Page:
The Greyhound Diaries is Doug Levitt’s artistic expression of poverty in the United States. The “Diaries” collection includes an EP from 2007, a book published in 2008, images, videos and stage performances. Doug draws inspiration for his music and writing from his travels across the United States on Greyhound buses. Over the last decade, Doug Levitt travelled over 120,000 miles of America’s highways, swapping stories and interacting with a diverse class of society. His novel, Greyhound Diaries: Eastbound Edition, reflects an image of life below the poverty level, and his songs express the pain and fear of those who struggle through the uncertainties of life with little more than a duffle bag, some hope, and a bus ticket to a new start somewhere down the highway.
Over the years, Doug performed his music and displayed his photographs for audiences at the Kennedy Center, Walter Reed Military Hospital, Woody Guthrie Center, Southern Poverty Law Center, and at numerous homeless shelters and soup kitchens from Los Angeles to New York City. He worked with famed producer David Henry, and collaborated with Steve Bowman from Counting Crows and Craig Wright, a drummer for Steve Earle and Eric Church.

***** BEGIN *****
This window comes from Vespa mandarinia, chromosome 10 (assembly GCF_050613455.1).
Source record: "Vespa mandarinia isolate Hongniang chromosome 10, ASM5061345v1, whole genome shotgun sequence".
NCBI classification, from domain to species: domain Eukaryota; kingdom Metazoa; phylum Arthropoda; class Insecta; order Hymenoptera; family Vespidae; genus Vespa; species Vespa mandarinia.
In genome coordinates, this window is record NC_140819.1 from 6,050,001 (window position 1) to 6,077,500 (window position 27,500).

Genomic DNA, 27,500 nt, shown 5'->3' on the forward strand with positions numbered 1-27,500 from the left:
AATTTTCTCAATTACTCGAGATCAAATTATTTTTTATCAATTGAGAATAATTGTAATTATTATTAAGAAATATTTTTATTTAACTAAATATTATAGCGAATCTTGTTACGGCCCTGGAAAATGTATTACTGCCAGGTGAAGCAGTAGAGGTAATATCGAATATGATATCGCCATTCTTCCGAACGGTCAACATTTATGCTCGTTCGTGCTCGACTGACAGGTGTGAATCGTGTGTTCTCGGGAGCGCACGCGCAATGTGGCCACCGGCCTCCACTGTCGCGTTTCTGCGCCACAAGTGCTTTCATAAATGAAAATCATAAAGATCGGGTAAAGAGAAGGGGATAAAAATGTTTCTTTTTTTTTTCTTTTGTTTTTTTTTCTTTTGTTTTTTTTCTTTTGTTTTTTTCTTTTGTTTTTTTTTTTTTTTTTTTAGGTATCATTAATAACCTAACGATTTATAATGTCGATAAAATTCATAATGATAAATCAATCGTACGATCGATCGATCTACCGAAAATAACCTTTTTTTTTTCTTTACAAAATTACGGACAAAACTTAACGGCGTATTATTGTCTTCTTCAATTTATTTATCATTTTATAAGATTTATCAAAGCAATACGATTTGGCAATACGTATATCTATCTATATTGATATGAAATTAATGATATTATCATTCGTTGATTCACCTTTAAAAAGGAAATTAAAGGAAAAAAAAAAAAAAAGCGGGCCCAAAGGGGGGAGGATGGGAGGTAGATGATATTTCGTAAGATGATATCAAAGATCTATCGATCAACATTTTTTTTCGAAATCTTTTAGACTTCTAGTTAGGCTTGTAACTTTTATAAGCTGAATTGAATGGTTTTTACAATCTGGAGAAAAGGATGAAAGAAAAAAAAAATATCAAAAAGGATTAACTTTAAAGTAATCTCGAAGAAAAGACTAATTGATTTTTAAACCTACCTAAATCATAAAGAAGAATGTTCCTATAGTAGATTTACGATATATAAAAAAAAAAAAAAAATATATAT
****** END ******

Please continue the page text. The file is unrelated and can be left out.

Doug was born in Washington, D.C. in 1972. His mother, Carol Schwartz, was a city council member and candidate for mayor. His father, David Schwartz, committed suicide when Doug was 16. Despite the profound effect of his father’s death, Doug graduated from Woodrow Wilson High School and studied at Cornell University before earning his Master’s Degree from the London School of Economics on a Fulbright Scholarship. He began his career in journalism as a foreign correspondent for ABC, CNN and MSNBC. Based out of London, he filed dispatches from Iran, Rwanda, and Bosnia and learn more about Doug.
The inspiration for Greyhound Diaries came to Doug when he was traveling on the Get-Out-The-Vote tour promoting voter registration. In support of Democratic presidential nominee John Kerry, Doug traveled from small town to small town and encountered a side of the country he had never seen before. He was fascinated by what he saw and it moved him to create something from it. According to Doug, travelling by Greyhound bus provided a prospective of every strain of America at its widest angle.